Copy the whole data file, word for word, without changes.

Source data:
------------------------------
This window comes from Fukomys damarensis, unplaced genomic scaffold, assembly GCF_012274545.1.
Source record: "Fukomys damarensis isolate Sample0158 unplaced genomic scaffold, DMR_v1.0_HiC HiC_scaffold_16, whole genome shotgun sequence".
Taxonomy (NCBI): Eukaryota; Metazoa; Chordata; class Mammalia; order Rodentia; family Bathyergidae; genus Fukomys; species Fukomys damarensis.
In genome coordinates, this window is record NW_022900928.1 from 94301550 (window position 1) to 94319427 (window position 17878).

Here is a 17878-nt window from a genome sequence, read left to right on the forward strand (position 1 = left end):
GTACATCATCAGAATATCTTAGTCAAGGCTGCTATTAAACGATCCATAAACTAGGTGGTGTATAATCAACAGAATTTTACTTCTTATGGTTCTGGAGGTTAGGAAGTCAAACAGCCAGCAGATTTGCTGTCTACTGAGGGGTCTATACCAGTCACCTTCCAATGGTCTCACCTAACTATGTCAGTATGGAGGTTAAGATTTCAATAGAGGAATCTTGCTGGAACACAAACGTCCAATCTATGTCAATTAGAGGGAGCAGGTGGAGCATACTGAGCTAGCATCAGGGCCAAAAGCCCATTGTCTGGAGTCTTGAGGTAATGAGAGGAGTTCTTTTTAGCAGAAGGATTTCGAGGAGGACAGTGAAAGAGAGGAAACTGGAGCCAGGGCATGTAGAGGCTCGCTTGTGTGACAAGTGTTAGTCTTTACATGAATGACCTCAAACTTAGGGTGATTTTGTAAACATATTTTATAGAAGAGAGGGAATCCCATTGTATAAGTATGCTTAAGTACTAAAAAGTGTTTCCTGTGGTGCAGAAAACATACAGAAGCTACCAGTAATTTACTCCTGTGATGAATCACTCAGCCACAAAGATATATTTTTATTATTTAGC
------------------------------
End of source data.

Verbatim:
This window comes from Fukomys damarensis, unplaced genomic scaffold, assembly GCF_012274545.1.
Source record: "Fukomys damarensis isolate Sample0158 unplaced genomic scaffold, DMR_v1.0_HiC HiC_scaffold_16, whole genome shotgun sequence".
Taxonomy (NCBI): Eukaryota; Metazoa; Chordata; class Mammalia; order Rodentia; family Bathyergidae; genus Fukomys; species Fukomys damarensis.
In genome coordinates, this window is record NW_022900928.1 from 94301550 (window position 1) to 94319427 (window position 17878).

Here is a 17878-nt window from a genome sequence, read left to right on the forward strand (position 1 = left end):
GTACATCATCAGAATATCTTAGTCAAGGCTGCTATTAAACGATCCATAAACTAGGTGGTGTATAATCAACAGAATTTTACTTCTTATGGTTCTGGAGGTTAGGAAGTCAAACAGCCAGCAGATTTGCTGTCTACTGAGGGGTCTATACCAGTCACCTTCCAATGGTCTCACCTAACTATGTCAGTATGGAGGTTAAGATTTCAATAGAGGAATCTTGCTGGAACACAAACGTCCAATCTATGTCAATTAGAGGGAGCAGGTGGAGCATACTGAGCTAGCATCAGGGCCAAAAGCCCATTGTCTGGAGTCTTGAGGTAATGAGAGGAGTTCTTTTTAGCAGAAGGATTTCGAGGAGGACAGTGAAAGAGAGGAAACTGGAGCCAGGGCATGTAGAGGCTCGCTTGTGTGACAAGTGTTAGTCTTTACATGAATGACCTCAAACTTAGGGTGATTTTGTAAACATATTTTATAGAAGAGAGGGAATCCCATTGTATAAGTATGCTTAAGTACTAAAAAGTGTTTCCTGTGGTGCAGAAAACATACAGAAGCTACCAGTAATTTACTCCTGTGATGAATCACTCAGCCACAAAGATATATTTTTATTATTTAGC